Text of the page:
Posted on 09 Apr 2010
Suffolk Superior Court judge today adjourned a two-hour hearing without ruling on a request by six Massachusetts health insurers to reinstate premium rate increases rejected by the state last week.
Judge Stephen E. Neel said he expected to rule by tomorrow or Monday on the insurers' request for a preliminary injunction that would allow them to go ahead with charging higher rates for individuals and small businesses.
Insurance commissioner Joseph G. Murphy's decision to reject the double-digit rate increases was "arbitrary and capricious," said Dean Richlin, an attorney representing the health insurers.
"Insurers are required either to submit to confiscatory rates or to go out of business," he said.
But assistant attorney general David Guberman said the court had no jurisdiction in the case because the insurers had not exhausted the administrative appeals process within the state division of insurance.
Last week, the state Division of Insurance rejected insurers' proposed base rate increases for individuals and small businesses averaging 8 to 32 percent, in what is known as the small group market. The category includes about 800,000 Massachusetts residents.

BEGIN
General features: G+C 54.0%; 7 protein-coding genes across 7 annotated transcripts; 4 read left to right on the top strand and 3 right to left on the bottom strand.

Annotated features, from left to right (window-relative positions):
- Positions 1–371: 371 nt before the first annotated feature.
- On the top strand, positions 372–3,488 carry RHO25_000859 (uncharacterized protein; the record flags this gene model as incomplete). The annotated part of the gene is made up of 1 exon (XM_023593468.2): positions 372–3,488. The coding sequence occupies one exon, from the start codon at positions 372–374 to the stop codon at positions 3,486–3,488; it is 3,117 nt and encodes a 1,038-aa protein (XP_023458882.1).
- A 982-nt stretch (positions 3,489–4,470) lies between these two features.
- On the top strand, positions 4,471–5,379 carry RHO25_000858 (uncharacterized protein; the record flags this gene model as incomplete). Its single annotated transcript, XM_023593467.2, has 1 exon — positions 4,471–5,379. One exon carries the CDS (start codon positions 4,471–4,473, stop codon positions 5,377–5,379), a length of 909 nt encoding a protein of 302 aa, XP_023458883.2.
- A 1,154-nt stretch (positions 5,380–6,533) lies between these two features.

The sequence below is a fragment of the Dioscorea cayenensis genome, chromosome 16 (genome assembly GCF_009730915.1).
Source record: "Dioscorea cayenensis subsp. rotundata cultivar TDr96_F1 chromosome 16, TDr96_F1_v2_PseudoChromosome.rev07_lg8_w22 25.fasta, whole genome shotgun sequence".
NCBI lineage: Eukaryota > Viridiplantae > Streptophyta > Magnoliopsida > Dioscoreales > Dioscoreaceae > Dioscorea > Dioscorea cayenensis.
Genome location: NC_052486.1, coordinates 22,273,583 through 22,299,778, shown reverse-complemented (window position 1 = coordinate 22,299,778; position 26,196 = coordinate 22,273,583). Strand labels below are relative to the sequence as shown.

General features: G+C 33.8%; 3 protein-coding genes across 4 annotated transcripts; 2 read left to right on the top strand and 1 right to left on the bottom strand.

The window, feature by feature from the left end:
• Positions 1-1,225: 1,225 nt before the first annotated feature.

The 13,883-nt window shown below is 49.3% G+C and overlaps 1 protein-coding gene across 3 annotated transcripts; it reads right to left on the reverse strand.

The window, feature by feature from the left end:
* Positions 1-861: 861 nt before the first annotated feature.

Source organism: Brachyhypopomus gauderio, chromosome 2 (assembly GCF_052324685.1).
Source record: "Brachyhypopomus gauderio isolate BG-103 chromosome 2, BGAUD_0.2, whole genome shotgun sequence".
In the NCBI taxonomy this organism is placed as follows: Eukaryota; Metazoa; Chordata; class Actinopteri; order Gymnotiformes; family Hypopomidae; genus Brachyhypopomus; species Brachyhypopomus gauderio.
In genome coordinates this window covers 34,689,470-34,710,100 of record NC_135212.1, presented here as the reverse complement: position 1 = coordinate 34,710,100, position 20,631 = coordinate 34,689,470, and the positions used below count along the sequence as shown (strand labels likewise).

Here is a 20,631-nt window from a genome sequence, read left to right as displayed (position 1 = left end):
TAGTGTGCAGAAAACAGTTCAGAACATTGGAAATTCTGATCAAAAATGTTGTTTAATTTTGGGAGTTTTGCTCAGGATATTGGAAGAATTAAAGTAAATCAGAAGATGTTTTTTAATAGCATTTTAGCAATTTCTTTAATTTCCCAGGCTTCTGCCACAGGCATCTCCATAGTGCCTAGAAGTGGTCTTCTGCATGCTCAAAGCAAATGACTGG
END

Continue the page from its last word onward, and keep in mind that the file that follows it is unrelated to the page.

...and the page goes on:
Prior to the state turning down the higher rates, the insurance companies posted them on the Commonwealth Health Insurance Connector Authority's website, www.mahealthconnector.org. The site was set up under the 2006 Massachusetts health care overhaul to help residents buy insurance. After the state refused to accept the higher rates, it ordered insurers to pull them from the site. The new rates were supposed to take effect April 1.
As a result of the standoff between the state and insurers, residents and small businesses shopping for insurance, as well as those seeking to buy new policies, have been unable to get quotes for new coverage this week.
Yesterday, Blue Cross Blue Shield of Massachusetts -- the state's largest health insurer -- and Tufts Health Plan said they will, as ordered by the Division of Insurance, resume making new policies available for the small group market -- using last year's base rates, not the requested double-digit increases rejected the state rejected. The companies said they were not sure the new prices will be ready by tomorrow, as the state wants.
Harvard Pilgrim Health Care and Fallon Community Health Plan have not committed to offering new rates by tomorrow -- despite the insurance commissioner's stern warning that the law requires them to do so.